The Department of Rural and Community Development have published a ‘Call for Input’ on the development of a national volunteering strategy. The document poses a number of questions on the current state of volunteering in Ireland, the challenges faced by volunteers and organisations and how we can develop the future of volunteering. Answers to these questions will inform the development of a national volunteering strategy.

We encourage anyone with an interest in volunteering to read the document and submit their feedback by 14th February

Why is it important to develop a National Volunteering Strategy?

Volunteer Ireland and the network of Volunteer Centres and Volunteering Information Services have been advocating for a national volunteering strategy for many years and this ‘Call for Input’ is the first step in this process. Volunteering in Ireland faces many challenges, such as changing demands from volunteers, demographic changes and lack of resourcing.  This is the chance for people who live and breathe volunteering everyday to have an impact on developing volunteering in Ireland.

How can I have my say?

The Department of Rural and Community Development are currently asking people to submit their thoughts on their ‘Call for Input’ paper. In the paper, they outline the current state of volunteering in Ireland and pose a number of questions about how volunteering in Ireland can be developed and how challenges can be addressed. We encourage anyone with an interest in volunteering to read the paper and make a submission by 14th February.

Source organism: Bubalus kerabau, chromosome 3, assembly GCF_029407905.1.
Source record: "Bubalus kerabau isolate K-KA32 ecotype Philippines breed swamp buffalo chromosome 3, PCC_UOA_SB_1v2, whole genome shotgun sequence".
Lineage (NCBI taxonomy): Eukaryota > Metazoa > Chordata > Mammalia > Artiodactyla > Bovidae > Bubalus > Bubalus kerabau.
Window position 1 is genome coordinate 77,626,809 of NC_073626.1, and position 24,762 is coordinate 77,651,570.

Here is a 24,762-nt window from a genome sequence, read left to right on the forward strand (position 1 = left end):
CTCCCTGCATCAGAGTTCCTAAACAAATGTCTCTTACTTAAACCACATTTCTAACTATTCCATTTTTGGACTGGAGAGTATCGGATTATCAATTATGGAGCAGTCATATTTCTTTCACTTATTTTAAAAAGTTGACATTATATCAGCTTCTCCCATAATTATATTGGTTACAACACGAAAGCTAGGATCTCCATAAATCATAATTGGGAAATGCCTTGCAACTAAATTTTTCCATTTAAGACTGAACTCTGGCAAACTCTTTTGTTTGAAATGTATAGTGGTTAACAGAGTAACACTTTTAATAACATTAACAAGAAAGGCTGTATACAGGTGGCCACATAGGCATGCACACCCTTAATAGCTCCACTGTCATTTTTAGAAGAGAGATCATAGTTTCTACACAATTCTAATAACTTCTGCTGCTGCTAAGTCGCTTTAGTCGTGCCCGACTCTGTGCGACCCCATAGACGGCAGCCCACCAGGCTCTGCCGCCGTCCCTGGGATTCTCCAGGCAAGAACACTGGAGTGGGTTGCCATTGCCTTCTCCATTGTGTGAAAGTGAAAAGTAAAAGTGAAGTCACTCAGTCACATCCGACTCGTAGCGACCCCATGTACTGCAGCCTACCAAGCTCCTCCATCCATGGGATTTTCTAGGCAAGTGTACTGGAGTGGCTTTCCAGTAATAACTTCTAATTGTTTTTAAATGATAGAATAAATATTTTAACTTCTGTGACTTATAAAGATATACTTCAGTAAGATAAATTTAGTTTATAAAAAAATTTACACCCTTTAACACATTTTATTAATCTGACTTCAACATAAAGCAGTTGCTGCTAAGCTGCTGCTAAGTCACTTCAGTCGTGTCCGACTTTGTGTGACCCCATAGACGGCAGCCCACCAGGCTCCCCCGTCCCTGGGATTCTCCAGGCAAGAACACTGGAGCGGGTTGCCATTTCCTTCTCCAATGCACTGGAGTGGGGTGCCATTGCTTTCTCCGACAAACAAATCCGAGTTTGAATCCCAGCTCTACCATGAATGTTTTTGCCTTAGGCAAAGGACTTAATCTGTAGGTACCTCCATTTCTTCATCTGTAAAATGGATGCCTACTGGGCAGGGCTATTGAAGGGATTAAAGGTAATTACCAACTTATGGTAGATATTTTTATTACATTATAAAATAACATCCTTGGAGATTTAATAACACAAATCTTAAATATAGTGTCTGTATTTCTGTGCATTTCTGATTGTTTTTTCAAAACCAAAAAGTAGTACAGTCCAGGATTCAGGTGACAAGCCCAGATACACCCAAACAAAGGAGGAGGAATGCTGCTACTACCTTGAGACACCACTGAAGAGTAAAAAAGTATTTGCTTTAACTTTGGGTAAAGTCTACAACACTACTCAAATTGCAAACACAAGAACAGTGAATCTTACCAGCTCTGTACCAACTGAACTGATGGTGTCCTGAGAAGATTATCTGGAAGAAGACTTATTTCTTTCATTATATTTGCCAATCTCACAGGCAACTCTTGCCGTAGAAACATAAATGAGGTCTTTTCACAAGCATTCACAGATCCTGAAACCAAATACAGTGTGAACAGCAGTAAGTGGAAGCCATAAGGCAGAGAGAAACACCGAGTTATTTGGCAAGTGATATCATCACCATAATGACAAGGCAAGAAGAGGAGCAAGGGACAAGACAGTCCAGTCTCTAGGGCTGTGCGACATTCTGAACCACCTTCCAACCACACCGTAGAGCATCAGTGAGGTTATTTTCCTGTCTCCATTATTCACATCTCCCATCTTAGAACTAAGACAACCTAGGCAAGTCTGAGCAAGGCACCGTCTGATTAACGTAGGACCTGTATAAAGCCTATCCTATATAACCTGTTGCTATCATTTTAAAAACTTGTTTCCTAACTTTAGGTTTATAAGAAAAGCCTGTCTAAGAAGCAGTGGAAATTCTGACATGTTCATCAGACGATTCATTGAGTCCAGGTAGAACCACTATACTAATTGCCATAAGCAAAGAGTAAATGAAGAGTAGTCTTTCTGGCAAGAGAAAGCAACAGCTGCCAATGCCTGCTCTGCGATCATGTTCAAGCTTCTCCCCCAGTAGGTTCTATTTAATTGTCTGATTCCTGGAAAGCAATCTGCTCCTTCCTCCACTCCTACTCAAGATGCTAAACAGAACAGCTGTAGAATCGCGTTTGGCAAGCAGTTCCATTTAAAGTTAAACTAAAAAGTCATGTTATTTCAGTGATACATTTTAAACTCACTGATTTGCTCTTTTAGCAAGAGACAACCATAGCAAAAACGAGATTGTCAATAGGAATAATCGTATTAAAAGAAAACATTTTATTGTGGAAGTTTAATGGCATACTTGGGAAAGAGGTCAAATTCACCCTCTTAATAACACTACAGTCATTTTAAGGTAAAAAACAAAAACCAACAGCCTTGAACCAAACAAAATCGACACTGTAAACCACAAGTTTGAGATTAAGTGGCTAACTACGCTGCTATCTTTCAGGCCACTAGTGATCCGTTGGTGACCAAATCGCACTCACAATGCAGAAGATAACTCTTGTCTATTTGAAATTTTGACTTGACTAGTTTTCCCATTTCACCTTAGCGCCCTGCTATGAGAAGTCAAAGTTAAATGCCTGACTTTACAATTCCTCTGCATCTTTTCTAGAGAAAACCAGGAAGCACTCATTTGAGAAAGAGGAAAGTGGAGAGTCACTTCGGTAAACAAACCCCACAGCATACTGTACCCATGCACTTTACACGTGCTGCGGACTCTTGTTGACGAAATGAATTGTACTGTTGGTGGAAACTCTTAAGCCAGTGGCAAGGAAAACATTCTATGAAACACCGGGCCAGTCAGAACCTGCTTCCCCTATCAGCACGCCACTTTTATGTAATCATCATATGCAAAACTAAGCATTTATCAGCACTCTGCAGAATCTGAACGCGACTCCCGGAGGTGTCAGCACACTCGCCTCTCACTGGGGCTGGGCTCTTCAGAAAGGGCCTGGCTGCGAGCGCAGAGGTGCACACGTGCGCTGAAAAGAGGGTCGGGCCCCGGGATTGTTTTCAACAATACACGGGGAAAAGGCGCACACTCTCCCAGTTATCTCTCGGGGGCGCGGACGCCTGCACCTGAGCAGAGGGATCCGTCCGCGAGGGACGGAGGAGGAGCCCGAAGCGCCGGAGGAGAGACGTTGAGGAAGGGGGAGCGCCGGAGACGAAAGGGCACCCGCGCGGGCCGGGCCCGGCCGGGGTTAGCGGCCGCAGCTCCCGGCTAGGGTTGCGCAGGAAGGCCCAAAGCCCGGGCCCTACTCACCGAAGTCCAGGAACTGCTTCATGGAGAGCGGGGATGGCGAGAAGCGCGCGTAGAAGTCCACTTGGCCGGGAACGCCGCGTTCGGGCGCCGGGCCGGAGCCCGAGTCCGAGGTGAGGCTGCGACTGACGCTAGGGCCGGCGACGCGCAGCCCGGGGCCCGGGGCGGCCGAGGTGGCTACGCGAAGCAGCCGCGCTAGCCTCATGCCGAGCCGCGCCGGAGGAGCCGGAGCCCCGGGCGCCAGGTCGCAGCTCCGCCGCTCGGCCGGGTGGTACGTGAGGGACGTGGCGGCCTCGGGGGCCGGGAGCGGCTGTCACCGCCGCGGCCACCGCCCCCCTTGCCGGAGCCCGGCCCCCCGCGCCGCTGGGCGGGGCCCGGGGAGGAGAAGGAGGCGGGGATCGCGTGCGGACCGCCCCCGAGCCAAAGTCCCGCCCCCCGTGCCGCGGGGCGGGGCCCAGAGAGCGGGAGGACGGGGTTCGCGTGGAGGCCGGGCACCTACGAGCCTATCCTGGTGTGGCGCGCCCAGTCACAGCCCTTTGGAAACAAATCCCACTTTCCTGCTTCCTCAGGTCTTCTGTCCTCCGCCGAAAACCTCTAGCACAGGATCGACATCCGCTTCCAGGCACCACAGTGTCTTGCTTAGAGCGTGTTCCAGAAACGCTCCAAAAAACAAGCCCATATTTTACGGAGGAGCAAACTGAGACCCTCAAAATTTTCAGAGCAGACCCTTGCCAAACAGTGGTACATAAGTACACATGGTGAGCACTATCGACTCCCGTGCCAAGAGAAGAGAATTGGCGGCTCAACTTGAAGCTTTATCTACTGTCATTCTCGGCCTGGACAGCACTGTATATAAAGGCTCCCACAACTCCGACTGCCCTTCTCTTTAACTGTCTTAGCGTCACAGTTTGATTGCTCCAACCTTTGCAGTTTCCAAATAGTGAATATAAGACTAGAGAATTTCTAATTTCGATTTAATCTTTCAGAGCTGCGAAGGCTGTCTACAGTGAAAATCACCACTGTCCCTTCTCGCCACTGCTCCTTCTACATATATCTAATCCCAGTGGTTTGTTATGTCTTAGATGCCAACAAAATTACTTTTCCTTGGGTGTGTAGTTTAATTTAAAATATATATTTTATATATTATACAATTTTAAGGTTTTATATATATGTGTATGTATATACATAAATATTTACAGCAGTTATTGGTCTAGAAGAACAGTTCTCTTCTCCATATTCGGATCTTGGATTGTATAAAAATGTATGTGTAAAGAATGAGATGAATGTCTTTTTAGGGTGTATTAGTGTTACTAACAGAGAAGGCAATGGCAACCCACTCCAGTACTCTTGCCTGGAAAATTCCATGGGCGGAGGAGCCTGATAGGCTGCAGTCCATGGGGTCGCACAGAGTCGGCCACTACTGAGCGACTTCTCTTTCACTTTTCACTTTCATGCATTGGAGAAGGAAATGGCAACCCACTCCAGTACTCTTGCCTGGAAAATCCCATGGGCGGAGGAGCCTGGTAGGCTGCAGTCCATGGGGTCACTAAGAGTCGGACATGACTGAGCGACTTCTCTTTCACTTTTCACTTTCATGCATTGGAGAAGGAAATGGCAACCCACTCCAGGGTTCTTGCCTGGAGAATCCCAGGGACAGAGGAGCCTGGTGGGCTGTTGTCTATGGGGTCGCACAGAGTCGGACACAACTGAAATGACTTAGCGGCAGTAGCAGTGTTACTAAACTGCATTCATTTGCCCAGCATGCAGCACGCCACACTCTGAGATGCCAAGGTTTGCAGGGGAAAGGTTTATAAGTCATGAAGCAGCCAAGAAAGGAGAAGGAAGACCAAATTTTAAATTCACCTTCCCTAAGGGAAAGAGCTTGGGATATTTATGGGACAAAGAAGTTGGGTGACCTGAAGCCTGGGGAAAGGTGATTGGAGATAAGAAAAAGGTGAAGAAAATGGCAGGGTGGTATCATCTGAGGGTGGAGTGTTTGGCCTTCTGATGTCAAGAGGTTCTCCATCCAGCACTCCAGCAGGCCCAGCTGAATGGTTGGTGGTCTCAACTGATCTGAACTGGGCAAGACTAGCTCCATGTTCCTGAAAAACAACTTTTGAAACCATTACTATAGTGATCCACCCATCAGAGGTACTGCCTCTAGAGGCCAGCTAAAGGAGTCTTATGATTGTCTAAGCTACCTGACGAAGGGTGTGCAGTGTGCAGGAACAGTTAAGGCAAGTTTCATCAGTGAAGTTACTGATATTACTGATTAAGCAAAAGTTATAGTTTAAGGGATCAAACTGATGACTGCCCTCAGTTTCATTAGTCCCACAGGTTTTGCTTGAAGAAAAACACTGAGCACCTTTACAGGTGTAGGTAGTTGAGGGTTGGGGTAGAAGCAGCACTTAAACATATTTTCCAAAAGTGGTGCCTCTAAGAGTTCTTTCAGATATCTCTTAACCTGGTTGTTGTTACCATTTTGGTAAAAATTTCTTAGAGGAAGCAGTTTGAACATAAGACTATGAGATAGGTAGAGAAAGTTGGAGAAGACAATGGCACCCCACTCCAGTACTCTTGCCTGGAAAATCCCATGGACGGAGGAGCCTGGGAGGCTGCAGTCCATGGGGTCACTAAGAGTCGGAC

We know that some people may not have the time to make a detailed submission and address each question individually. We have gone through the ‘Call for Input’ paper and highlighted what we feel to be the most important questions. If you only have time to answer a few questions, we feel that the questions below are the most vital to a national volunteering strategy:

1 – Definition of volunteering (Question 1)

The paper highlights a number of definitions of volunteering and asks whether we should adopt one of these or consider a new definition. Having a solid and inclusive definition of volunteering is vital to guide a national volunteering strategy and provide clarity to both volunteers and organisations.

2 – Vision of volunteering (Question 3)

A proposed vision for the future of Irish volunteering is included in the paper. Do you agree with this vision or would you like to propose something else? This is your chance to think about where you would like volunteering in Ireland to be in 5, 10 or 20 years’ time.

3 – Barriers to volunteering (Question 38)

Ireland has a strong culture of volunteerism, however barriers to volunteering still exist. Do you agree with the barriers and proposed solutions outlined in the paper? Are there other barriers that need to be addressed?

The paper also proposes a number of strategic objectives to be included in a national volunteering strategy. Some of these are relevant to all and some of these are relevant to specific sectors. If you are short on time, we recommend you read the objectives and address those that fall under your area of expertise.